Year of the Bible – Daniel 3:1-5:30

Daniel 3:1

 

 

The Lord we serve is able to save us . . . and he will rescue us from your hand, O king. – Daniel 3:17

Only a remnant of people survived and went into captivity in Babylon (modern day Iraq). It was often the case that after a nation was destroyed, the nobility of the vanquished country would be deported and raised to learn (and love) the ways and customs of their conquering masters. The young Jewish nobles were deported to be schooled in the literature and learning of the Babylonians. Four of them rose to prominence. Each was given a new Babylonian name: Daniel was renamed Belteshazzar; Hananiah became Shadrach; Mishael became Meshach; Azariah became Abednego. These four were devout and faithful to their God, the God of Israel. For their uncompromisingly faithful service and integrity, God richly blessed them. In a series of stunning events throughout the reign of King Nebuchadnezzar, the four Jewish wise men came to be elevated to the highest positions of authority in the land of Babylon.

The first major event began with a dream of Nebuchadnezzar. The King wanted the wise men of Babylon to tell him what he dreamt one night — without telling them the content of his dream first. In other words, to prove their wisdom, they had to tell him something that only he knew. As Joseph had done many years before in the land of Egypt, God used Daniel to interpret the dream of the king, so in gratitude and respect, Nebuchadnezzar promoted Daniel as his chief seer and wise man.

In a second test of faithfulness, the proud king decided to have an image of gold made of himself and to require that all his subjects bow down and worship it. Shadrach, Meshach and Abednego, as worshippers of God, refused, choosing death rather than to worship an image of the king. God used their faithfulness to prove that He could not only deliver His servants from the wrath of those who opposed their faith, but that in the process He could also convert the very king who was doing the persecuting. Each time, Nebuchadnezzar found himself praising the God of Israel as the true God of heaven and earth.

In a third test (chapter 4), Nebuchadnezzar has another dream. The dream revealed what God was going to do to humble Nebuchadnezzar. The Babylonian King had become the greatest and most powerful king of the entire civilized world. Daniel warned the king of the verdict of condemnation that stood against him, and prescribed a way for God’s judgment not to fall upon him and his people: “Renounce your sins by doing what is right and your wickedness by being kind to the oppressed. It may be that then your prosperity will continue.” (4:27) But the king did not listen and instead found himself in a state of insanity, out of which God later restored him, and through the humility that the king learned from God, he was able to become the greatest king in the world, the first in what was about to be a succession of kingdoms leading to the Messianic Kingdom. In the visions of Nebuchadnezzar, God pointed out the future kingdoms that were to come.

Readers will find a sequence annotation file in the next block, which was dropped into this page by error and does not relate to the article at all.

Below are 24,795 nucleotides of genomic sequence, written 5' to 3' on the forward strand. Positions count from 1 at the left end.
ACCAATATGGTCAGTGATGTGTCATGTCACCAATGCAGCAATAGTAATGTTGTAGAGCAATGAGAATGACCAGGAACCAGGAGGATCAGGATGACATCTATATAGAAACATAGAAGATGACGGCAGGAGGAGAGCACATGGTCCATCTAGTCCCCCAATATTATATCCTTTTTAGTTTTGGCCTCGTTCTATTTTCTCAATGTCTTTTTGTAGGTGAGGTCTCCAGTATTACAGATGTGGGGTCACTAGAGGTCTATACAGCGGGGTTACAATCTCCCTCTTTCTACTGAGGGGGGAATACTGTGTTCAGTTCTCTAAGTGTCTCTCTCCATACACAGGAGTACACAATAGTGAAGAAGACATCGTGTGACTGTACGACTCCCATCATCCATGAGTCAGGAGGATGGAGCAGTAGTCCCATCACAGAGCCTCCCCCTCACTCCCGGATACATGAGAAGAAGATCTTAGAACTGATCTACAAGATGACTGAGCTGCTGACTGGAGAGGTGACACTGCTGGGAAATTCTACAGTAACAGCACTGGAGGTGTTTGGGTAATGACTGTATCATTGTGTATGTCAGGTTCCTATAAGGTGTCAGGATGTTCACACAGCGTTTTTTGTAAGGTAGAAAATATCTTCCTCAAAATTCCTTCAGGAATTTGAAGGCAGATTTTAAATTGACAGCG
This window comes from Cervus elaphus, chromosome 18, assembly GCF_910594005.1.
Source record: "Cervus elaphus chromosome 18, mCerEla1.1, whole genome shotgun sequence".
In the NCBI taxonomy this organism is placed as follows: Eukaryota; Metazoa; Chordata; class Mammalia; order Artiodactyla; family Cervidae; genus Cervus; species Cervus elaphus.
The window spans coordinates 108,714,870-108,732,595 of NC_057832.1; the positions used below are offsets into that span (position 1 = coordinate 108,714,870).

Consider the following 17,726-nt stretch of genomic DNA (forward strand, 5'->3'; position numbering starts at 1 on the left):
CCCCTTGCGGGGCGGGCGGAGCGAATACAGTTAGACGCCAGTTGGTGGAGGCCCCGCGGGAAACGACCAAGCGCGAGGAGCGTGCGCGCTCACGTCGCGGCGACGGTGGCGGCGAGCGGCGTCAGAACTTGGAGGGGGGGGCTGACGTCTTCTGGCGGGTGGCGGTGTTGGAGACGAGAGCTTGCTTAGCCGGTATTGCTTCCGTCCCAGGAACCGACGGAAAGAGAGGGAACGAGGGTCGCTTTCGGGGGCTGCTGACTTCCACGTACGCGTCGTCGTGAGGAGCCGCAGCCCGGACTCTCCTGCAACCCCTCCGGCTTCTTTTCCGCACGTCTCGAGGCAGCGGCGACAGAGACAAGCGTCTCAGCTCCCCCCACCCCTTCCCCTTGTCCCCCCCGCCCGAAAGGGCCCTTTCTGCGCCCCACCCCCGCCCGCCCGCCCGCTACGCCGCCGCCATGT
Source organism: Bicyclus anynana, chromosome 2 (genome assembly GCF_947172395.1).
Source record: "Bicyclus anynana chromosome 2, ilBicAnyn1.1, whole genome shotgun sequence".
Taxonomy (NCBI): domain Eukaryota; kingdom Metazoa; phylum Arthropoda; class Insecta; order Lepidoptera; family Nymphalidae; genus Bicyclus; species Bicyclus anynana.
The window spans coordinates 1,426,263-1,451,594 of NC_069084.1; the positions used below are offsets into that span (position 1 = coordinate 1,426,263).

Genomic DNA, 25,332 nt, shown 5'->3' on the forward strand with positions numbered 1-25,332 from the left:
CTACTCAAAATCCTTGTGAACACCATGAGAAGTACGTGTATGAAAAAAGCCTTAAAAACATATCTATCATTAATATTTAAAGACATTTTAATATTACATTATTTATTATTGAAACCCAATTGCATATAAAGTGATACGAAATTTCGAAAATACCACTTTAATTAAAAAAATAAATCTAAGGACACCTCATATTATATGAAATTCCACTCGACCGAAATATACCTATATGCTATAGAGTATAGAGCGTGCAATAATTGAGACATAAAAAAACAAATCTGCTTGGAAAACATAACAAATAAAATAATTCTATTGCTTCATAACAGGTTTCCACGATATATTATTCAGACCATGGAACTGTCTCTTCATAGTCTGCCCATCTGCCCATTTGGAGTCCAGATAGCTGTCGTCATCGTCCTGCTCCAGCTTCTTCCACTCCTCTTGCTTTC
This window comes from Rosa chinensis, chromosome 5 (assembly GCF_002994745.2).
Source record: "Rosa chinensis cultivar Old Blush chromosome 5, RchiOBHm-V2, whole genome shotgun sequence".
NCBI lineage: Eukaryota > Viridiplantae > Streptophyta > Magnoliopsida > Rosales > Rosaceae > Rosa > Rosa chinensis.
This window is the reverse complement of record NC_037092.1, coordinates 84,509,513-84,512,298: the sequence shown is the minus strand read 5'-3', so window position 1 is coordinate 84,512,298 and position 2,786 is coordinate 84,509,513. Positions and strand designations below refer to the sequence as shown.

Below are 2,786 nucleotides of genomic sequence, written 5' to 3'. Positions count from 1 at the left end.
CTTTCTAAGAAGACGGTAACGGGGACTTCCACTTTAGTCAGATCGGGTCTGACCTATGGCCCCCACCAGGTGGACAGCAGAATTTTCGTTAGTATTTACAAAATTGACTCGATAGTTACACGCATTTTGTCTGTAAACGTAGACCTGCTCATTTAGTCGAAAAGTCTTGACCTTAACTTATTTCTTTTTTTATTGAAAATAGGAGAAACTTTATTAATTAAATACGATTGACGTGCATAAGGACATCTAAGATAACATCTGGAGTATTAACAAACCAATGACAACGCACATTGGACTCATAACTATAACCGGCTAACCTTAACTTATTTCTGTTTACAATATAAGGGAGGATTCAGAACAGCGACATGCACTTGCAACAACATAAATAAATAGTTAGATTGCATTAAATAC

After the Babylonian kingdom would come the kingdom of the Persians and Medes. They would fall to the kingdom of Alexander the Great. After the Kingdom of the Greeks would come the Kingdom of the Romans, and out of the Roman Empire would come the Messianic Kingdom, a Kingdom that would be eternal. As Belshazzar succeeded his father, Nebuchadnezzar, he gave orders to have the gold and silver goblets, taken from the holy temple in Jerusalem, and he used them to drink and praise the pagan gods of gold, silver, bronze, iron, wood and stone. As he spoke, a hand appeared and wrote an inscription upon the wall. Daniel was called to interpret the words. MENE TEKEL PERES. “Mene: God has numbered the days of your reign and brought it to an end. Tekel: You have been weighed on the scales and found wanting. Peres: Your kingdom is divided and given to the Medes and Persians.” (5:26-28) That same night King Belshazzar was murdered and his kingdom was given over to Darius the Mede – either the regional ruler or the regional name of King Cyrus, liberator of the Jews.

 Questions – Daniel 3:1 – 5:30

  1. What did the Babylonians do for the young men of Israel taken into the service of the king?
  2. What do you see in the character of these young men that was so great?
  3. How did God demonstrate that He was with and protecting the three men who would not bow down to the idol?
  4. What lesson did Nebuchadnezzar have to learn from God?
  5. What kingdoms followed the Kingdom of the Babylonians?
  6. Explain the meaning of the words “Mene Tekel Peres.”

© John W. Fiene | Artwork by Brian McFarland